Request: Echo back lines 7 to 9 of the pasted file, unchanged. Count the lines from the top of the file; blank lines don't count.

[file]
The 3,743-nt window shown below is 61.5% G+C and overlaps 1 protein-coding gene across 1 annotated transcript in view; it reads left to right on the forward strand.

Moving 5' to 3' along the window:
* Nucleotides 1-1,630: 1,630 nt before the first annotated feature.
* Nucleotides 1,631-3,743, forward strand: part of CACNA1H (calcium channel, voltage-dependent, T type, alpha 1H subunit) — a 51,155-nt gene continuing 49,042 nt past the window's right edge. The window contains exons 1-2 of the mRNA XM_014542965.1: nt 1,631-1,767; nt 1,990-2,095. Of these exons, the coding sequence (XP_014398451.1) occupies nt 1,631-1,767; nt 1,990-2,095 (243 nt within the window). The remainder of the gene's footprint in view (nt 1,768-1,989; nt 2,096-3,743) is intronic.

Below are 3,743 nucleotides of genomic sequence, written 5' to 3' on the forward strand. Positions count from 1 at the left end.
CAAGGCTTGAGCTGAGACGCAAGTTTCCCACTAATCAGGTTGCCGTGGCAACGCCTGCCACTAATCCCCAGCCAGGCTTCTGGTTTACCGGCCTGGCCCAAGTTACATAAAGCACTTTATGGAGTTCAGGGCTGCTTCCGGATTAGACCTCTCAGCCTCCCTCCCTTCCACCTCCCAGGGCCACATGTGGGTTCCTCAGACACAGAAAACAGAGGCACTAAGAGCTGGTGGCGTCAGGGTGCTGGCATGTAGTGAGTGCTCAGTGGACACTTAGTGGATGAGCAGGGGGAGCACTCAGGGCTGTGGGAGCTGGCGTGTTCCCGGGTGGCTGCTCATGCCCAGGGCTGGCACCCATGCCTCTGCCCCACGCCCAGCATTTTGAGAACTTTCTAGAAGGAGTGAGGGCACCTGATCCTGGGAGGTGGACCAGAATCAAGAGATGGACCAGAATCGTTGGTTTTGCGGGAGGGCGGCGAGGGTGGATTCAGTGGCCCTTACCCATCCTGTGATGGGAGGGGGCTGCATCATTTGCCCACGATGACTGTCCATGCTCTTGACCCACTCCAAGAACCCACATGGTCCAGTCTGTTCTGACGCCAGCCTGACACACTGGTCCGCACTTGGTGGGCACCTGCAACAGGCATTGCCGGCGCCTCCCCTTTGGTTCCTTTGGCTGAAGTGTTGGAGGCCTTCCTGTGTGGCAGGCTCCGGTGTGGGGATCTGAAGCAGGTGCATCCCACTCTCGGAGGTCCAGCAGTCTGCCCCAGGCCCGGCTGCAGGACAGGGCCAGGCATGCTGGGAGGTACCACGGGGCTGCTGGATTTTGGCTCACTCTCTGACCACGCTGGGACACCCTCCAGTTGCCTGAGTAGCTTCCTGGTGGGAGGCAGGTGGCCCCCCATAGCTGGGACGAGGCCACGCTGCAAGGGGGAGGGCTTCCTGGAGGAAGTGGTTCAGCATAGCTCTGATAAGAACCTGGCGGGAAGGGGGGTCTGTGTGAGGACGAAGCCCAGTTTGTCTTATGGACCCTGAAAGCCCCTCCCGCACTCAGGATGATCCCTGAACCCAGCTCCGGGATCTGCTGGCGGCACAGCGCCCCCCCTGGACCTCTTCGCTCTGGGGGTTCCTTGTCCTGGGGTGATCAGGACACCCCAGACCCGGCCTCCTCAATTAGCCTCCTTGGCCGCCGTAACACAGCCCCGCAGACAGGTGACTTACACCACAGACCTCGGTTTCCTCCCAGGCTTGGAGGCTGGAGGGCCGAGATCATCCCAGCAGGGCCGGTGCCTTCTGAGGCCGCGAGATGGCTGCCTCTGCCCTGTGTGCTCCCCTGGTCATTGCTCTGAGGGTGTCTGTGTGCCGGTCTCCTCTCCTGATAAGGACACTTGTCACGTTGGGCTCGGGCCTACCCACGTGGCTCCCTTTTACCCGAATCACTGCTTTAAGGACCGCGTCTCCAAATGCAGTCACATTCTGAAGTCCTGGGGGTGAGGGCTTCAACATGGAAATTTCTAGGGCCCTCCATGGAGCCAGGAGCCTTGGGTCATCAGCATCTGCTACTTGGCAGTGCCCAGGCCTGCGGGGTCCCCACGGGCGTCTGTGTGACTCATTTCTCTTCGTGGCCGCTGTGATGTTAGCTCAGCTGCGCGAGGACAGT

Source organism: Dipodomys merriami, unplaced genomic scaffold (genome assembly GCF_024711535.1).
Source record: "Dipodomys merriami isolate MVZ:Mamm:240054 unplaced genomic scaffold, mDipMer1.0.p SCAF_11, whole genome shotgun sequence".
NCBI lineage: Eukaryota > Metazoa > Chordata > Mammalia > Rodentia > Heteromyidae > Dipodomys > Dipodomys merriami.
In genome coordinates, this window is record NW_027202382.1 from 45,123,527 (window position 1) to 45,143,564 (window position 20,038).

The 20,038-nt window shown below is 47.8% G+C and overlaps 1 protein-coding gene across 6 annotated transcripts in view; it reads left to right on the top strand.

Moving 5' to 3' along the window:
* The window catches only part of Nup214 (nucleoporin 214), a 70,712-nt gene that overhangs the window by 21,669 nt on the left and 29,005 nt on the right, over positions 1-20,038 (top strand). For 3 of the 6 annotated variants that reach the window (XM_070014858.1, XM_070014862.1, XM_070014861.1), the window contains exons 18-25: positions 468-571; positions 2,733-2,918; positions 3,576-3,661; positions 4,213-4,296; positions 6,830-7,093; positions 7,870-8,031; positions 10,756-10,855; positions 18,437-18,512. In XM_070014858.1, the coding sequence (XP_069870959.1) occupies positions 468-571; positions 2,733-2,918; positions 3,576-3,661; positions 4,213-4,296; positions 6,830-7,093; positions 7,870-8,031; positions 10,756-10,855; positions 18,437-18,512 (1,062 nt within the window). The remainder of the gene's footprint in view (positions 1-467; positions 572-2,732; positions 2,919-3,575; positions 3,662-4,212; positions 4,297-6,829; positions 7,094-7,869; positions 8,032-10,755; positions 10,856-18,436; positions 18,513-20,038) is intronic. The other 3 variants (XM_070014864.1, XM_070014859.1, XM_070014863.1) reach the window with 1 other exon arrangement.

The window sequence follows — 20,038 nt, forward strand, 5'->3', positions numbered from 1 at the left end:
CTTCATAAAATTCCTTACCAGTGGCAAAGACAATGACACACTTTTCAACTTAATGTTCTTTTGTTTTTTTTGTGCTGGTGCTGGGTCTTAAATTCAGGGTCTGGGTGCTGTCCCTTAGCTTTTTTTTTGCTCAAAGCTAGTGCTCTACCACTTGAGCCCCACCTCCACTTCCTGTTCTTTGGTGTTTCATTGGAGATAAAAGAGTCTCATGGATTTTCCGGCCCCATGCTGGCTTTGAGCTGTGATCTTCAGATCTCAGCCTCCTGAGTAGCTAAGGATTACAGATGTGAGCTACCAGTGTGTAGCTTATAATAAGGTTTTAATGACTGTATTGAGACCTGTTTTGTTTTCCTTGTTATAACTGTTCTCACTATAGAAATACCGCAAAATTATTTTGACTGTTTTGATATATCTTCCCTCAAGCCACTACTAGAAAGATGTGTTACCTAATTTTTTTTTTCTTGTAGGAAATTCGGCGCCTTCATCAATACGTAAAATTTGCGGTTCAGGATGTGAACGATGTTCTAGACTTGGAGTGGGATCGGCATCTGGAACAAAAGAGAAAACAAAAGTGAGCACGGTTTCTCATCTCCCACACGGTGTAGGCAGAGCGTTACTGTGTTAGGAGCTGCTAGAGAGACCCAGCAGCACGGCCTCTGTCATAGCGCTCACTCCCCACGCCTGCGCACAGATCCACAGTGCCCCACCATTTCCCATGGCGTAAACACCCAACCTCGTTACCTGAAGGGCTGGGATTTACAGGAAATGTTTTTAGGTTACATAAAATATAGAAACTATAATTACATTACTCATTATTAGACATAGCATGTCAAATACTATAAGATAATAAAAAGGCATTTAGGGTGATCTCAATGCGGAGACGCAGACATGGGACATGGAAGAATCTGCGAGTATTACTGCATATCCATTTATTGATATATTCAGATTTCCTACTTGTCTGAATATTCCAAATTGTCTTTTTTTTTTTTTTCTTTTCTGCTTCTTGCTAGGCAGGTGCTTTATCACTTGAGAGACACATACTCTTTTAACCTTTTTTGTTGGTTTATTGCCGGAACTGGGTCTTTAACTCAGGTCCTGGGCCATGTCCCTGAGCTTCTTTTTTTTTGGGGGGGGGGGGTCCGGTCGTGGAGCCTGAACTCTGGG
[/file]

Source organism: Dipodomys merriami, unplaced genomic scaffold (genome assembly GCF_024711535.1).
Source record: "Dipodomys merriami isolate MVZ:Mamm:240054 unplaced genomic scaffold, mDipMer1.0.p SCAF_11, whole genome shotgun sequence".
NCBI lineage: Eukaryota > Metazoa > Chordata > Mammalia > Rodentia > Heteromyidae > Dipodomys > Dipodomys merriami.